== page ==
The level of uncertainty people have faced over the past several years, and continue to face, is staggering.
Add ongoing current events to the everyday challenge of childcare, elderly care and even pet care – this is taking a toll on everyone’s mental health and well-being. A study by Mind Share Partners in partnership with Qualtrics and ServiceNow found that 76% of full-time U.S. workers report experiencing at least one symptom of a mental health condition in 2021, a 29% increase from 2019. These symptoms are also impacting people long-term, with 80% of U.S. employees reporting their symptoms cumulatively lasting a month or more and 36% reporting symptoms lasting five months to an entire year.
Company leaders are fully aware of the impact these world events have on their employees. In fact, the same study showed executive and C-level employees were more likely to report experiencing at least one mental health symptom, compared to managers and individual contributors.
With uncertainty in the air, here are six ways company leaders and HR professionals can approach supporting their employees during challenging times.
- Recognize it’s okay not to be okay
Humans weren’t built to face this much uncertainty. Give people space to process their feelings and, as a manager, acknowledge that you are always available to act as a sounding board whenever people are ready to talk.
As managers, it’s important to manage your own stress to be an effective leader. That said, especially if you are asking your employees to be open about how they are feeling, being willing to demonstrate that same level of vulnerability about how you are doing can go a long way in nurturing strong relationships as a team. It signals to employees that they are not alone and that you’re in this together.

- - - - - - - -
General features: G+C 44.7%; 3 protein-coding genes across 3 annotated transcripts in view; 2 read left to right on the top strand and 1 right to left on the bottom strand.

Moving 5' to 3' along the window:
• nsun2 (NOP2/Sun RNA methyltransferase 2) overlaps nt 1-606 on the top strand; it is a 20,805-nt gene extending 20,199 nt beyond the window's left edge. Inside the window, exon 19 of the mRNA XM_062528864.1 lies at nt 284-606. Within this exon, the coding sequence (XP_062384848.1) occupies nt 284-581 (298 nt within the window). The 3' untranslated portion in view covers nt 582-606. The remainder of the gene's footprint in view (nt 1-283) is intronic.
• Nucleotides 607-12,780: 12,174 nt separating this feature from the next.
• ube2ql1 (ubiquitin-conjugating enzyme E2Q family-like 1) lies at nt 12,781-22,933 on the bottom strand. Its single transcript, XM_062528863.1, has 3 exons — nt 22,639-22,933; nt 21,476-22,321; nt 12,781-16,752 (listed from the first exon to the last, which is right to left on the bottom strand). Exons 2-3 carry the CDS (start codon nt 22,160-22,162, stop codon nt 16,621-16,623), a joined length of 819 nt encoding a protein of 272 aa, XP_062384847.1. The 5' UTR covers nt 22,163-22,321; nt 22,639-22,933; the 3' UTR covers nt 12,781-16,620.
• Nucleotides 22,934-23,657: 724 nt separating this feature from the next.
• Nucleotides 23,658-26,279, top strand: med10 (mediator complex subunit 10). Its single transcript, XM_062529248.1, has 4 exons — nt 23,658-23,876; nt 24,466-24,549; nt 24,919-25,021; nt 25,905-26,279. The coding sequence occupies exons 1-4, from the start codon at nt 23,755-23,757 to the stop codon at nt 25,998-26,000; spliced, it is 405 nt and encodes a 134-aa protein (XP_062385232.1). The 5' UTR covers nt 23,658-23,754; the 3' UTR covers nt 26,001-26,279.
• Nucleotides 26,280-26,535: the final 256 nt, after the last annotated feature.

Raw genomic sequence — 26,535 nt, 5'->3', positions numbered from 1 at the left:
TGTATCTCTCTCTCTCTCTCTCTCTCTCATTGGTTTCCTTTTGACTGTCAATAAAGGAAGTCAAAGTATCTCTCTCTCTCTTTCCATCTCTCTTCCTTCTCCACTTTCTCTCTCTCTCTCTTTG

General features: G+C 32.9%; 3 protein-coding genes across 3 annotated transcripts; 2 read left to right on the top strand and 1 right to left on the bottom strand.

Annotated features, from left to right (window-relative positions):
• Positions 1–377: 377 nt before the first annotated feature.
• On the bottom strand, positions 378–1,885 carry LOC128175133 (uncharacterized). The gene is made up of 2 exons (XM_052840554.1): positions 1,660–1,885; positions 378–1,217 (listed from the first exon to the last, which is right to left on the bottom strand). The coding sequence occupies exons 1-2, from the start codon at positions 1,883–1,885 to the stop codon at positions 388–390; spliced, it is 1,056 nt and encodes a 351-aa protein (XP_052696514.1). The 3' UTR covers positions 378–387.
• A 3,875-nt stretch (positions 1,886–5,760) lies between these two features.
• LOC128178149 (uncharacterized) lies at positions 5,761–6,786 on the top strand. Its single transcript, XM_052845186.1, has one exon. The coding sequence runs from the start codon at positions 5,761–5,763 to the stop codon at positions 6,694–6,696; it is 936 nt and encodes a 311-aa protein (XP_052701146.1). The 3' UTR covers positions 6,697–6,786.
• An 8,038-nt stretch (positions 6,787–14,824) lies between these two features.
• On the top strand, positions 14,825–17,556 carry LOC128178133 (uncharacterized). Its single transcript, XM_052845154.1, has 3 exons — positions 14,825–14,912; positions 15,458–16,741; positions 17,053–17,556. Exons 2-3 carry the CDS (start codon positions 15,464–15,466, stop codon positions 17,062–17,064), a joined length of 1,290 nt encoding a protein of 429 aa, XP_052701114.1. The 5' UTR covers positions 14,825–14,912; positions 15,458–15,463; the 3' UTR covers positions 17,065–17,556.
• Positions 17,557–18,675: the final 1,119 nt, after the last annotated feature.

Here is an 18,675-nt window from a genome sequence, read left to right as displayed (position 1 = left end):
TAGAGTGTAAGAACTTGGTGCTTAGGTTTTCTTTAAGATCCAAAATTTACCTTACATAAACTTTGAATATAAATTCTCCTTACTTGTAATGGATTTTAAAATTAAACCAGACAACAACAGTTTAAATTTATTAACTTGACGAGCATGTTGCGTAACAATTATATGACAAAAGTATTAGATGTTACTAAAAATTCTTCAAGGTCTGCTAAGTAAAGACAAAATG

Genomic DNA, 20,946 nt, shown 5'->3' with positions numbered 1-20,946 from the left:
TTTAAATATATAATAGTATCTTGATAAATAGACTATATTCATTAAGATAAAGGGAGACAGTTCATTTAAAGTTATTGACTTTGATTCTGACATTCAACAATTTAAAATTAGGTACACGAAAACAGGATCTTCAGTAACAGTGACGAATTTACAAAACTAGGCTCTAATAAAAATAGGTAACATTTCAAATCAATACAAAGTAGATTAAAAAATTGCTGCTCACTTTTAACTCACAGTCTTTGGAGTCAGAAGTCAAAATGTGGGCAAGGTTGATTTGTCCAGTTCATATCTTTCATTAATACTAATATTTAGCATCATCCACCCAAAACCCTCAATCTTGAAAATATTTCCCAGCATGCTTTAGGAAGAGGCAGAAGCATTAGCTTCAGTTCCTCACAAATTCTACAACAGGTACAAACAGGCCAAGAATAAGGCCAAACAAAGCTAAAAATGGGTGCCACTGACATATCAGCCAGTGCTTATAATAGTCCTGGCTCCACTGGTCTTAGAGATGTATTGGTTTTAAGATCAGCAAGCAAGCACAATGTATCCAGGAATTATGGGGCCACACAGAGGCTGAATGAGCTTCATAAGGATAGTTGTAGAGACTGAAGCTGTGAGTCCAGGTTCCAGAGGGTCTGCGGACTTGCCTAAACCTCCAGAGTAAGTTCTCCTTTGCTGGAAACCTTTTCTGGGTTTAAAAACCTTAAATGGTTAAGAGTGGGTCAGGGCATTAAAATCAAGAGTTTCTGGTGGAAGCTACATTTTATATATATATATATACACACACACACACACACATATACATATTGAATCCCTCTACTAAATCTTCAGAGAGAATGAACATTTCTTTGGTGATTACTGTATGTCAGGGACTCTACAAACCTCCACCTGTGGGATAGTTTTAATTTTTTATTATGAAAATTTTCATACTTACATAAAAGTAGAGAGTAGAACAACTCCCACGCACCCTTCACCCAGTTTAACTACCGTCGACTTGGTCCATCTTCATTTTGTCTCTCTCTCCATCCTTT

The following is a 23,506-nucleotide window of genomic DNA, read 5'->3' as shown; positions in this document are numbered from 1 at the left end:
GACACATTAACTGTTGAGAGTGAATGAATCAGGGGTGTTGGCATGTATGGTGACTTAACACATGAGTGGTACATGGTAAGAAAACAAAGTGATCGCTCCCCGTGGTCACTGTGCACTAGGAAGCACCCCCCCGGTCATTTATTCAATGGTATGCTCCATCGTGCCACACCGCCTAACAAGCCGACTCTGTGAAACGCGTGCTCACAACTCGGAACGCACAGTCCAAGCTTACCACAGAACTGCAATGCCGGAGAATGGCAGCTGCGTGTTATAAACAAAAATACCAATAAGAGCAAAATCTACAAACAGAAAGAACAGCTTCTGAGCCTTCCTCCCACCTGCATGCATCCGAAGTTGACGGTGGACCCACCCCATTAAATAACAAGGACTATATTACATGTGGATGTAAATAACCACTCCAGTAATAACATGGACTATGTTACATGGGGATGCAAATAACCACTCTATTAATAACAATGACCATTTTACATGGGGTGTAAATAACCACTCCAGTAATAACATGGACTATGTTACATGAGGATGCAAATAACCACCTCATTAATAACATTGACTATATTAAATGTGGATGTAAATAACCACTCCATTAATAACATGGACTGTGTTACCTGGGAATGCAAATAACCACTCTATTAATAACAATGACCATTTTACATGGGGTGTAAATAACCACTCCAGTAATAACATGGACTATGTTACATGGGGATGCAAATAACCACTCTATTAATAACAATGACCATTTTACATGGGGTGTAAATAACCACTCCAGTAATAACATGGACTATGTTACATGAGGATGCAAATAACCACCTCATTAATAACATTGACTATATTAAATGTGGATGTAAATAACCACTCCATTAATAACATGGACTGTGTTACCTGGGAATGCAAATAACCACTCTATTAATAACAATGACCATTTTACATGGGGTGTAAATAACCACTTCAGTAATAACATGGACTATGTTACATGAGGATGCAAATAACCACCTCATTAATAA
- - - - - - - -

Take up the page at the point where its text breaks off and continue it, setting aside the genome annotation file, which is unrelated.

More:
- Mind your mental health
Self-care is important. There are numerous ways to encourage teams to proactively take care of their mental health, but it starts with taking care of yourself as a leader. A few suggestions on how to approach your own self-care include:
- Staying informed but avoiding “doomscrolling”
- Maintaining healthy habits (i.e. regular exercise, adequate sleep, healthy diet)
- Staying connected with family, friends and colleagues
- Set boundaries with work: respect working hours, don’t check work messages after hours, be clear on deadlines for tasks and prioritize often
- Take advantage of any company benefits that support mental health and wellness
- Lead with empathy
Ask these simple questions: ‘Are you okay?’ ‘Do you have everything you need?’ ‘How can I help?’
It’s critical for managers to approach these conversations with employees with as much empathy and flexibility as possible, aiming to meet people where they are and at what level of information people feel comfortable sharing in a work environment, especially following a major event or crisis. Everyone processes uncertainty in their own way, so it’s important for managers to acknowledge that before entering conversations with their employees.